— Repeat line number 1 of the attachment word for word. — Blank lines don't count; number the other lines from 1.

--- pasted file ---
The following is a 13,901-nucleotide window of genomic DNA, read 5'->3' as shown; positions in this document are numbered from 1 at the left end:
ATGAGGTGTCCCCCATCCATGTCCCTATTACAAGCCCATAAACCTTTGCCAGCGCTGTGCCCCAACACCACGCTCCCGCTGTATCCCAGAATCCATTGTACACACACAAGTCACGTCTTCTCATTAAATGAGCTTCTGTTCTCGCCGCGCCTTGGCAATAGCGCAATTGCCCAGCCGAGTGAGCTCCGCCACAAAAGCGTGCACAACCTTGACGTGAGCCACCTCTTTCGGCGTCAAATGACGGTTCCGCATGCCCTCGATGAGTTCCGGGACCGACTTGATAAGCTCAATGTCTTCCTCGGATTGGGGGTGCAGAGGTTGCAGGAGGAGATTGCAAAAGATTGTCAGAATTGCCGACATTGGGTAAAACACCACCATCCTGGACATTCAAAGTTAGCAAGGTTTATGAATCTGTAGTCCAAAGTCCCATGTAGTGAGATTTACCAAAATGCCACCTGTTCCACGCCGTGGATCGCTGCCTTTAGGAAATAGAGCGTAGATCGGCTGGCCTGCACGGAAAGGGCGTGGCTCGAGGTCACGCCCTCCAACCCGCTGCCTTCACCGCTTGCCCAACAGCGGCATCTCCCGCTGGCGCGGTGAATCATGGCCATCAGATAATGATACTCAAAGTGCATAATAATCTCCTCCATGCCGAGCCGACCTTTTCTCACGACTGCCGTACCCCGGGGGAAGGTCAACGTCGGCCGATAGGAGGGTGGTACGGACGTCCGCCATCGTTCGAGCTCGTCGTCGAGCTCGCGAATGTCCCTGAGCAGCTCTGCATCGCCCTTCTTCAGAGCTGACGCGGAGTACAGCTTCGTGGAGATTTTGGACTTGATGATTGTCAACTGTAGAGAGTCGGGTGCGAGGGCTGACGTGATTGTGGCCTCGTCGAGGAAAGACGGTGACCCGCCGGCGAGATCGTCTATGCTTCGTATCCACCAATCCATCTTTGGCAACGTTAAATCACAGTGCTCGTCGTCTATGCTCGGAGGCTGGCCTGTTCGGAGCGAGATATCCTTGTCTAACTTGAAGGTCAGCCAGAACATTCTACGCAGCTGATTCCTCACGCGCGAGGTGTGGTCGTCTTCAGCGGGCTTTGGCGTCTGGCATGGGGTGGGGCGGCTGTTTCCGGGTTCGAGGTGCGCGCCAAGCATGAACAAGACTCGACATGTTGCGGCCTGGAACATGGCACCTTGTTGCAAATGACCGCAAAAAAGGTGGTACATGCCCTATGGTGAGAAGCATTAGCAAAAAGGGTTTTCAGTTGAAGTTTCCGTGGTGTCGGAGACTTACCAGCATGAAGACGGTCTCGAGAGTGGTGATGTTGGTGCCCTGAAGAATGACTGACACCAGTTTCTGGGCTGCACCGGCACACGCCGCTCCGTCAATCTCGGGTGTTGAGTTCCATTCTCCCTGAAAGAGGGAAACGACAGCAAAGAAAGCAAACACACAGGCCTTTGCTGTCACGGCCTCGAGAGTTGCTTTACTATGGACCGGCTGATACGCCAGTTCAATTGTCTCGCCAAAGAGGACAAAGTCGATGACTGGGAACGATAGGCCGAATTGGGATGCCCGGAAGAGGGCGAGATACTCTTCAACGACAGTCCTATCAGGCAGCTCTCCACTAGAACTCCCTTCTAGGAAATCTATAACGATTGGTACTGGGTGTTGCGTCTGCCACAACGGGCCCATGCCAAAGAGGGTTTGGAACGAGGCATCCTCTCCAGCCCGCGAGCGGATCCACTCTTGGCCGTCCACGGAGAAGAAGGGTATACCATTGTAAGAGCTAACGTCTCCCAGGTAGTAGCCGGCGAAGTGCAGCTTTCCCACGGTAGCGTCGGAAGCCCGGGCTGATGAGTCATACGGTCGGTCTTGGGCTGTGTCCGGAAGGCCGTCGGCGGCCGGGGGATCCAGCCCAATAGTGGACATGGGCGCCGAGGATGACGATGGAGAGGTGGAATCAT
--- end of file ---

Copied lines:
The following is a 13,901-nucleotide window of genomic DNA, read 5'->3' as shown; positions in this document are numbered from 1 at the left end: